Life at Work
Become a Task Master
Sunday, January 22, 2006
How organized are you?
If you're like me, you make a list -- at least mentally -- of all the things you have to do. Mine starts out with the day written in capital letters at the top of a tablet page. I usually list the five or so things I really must accomplish by day's end. Oh, it looks so promising.
But I know the reality: Those five things will become about 79 by the end of the day. One boss needs one thing, another boss needs something else. A few interviews creep up that weren't expected. The phone doesn't stop ringing. A girl's gotta eat. Colleagues stop by to chat (thankfully). The e-mails ("I need a response right away!") keep coming. There's a meeting I forgot to mark on my calendar. Then it's 7 o'clock in the evening.
So much for that 9 a.m. boy-do-I-feel-organized sensation.
But it doesn't have to be that way, argues Kenneth Zeigler, an organizational consultant to companies such as the Hertz Corp. and the Federal Reserve and author of "Organizing for Success," a book that claims we can get two more hours out of each workday if we follow his instructions.
After speaking with him, I began to think it was true. But first I had to find my keyboard.
People are less organized at work than ever, Zeigler said. That's because downsizing in recent years has left many people simply overworked and overwhelmed. Even if a worker isn't taking on a job that used to be completed by four people, the onslaught of instant messaging, BlackBerrys, e-mail, voice mail and text messaging means employees are always on. And that means they can't get any one thing done without interrupting themselves to do several other tasks.
One thing we all need to learn, he said, is to cut into demands to have something done immediately. If people realize you'll get something done if they push you at the last minute, they always will, he said. "What you need to do is move them away from that expectation, or they won't plan ahead."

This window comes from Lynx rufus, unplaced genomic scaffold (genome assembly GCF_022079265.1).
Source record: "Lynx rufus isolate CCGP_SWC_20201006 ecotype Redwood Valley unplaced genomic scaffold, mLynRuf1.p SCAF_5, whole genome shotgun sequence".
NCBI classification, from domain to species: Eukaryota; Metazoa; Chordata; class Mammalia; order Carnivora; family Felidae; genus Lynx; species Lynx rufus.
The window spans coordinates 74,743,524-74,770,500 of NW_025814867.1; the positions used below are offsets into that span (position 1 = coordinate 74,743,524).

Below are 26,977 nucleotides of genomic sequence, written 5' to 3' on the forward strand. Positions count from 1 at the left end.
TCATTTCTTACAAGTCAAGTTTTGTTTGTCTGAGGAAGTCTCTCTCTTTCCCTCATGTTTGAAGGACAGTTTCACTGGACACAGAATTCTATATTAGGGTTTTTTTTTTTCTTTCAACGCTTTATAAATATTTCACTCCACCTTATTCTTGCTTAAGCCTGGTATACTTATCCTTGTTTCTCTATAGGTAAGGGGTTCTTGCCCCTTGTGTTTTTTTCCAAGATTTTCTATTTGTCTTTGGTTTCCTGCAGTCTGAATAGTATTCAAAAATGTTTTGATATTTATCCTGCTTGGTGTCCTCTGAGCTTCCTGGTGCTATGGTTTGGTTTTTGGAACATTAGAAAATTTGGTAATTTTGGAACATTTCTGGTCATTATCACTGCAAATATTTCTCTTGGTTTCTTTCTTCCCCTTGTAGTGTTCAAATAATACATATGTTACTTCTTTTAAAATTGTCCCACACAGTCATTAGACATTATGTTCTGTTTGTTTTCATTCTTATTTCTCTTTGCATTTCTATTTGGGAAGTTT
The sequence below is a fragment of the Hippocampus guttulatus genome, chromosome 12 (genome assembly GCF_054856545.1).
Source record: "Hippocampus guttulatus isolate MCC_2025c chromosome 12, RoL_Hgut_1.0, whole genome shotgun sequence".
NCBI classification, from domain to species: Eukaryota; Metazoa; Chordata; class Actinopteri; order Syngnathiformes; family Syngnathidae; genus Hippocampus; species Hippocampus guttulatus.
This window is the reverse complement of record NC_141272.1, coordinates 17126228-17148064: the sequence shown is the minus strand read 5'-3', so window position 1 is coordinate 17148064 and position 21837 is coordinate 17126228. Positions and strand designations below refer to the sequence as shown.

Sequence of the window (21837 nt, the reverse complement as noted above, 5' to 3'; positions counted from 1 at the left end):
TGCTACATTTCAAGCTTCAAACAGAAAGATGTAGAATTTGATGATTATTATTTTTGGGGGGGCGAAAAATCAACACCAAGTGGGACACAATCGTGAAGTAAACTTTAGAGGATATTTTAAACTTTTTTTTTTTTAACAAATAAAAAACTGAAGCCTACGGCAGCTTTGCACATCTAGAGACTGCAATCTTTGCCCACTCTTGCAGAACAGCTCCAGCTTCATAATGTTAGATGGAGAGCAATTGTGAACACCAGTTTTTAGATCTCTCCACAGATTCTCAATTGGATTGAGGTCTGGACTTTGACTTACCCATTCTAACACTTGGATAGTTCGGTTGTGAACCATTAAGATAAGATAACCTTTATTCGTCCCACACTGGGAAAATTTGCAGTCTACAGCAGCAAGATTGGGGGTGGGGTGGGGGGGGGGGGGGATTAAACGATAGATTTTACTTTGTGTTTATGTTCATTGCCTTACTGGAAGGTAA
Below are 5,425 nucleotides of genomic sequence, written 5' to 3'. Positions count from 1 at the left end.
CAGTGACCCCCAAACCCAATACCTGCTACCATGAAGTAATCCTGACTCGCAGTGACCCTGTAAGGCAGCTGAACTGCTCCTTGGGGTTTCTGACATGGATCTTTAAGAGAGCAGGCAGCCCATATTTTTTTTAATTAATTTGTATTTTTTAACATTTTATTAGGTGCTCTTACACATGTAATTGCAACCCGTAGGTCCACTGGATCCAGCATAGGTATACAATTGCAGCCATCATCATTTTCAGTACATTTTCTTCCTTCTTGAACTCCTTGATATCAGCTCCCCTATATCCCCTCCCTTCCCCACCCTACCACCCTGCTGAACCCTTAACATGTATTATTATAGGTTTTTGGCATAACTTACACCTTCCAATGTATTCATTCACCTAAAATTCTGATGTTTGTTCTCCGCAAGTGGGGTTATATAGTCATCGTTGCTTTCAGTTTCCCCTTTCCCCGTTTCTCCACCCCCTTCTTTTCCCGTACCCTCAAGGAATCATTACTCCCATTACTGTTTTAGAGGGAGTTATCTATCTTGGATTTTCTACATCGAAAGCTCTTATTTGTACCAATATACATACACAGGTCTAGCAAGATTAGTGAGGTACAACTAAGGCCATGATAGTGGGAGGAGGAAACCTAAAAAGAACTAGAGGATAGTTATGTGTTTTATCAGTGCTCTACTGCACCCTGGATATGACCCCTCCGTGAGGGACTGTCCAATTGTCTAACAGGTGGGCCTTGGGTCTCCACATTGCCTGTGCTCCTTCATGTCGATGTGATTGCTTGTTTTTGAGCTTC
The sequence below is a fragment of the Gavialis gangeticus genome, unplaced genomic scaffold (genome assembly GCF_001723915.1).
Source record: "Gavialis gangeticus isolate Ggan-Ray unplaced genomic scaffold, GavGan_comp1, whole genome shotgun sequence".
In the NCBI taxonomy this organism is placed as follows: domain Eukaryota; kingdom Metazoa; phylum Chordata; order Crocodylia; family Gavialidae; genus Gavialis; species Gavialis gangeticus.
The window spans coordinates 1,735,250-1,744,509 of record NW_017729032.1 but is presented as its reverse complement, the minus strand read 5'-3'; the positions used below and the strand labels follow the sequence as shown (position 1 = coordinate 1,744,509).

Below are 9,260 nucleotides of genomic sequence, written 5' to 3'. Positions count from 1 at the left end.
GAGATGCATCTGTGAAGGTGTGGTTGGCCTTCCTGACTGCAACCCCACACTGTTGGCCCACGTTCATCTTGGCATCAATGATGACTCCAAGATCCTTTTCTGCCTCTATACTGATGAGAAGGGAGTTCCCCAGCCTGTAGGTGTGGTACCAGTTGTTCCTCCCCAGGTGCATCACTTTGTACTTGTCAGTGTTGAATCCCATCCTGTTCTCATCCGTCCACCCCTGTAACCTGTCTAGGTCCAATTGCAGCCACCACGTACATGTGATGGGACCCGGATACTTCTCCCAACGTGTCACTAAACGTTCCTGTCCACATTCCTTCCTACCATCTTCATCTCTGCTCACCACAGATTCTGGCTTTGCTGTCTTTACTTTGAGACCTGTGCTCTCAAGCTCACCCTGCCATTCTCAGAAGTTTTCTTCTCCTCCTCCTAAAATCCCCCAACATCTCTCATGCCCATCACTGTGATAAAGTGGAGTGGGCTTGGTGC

If workers say they can't do something at that very moment, then the demanding person will learn to plan ahead. "All of corporate America is extremely reactionary," he said. "We give the impression that we can go to another person and they will do something for us immediately."
Next, we need to learn to control ourselves. Zeigler recommends a "master list" to control all the things that fly at you every day.
Zeigler said the most used, and least effective, tool is a to-do list. "A typical to-do list might contain dozens of items that a person would naively hope to accomplish in a day," he writes. (Okay, now I'm embarrassed.)
A master list, on the other hand, is a weeklong slate of tasks that need to be accomplished, but it's also a changing list to which we add ideas as they pop up, personal to-dos and notes from conversations. He recommends we update the list at the end of each day. It's a good time to do it because it provides a sort of closure and separation between work and home.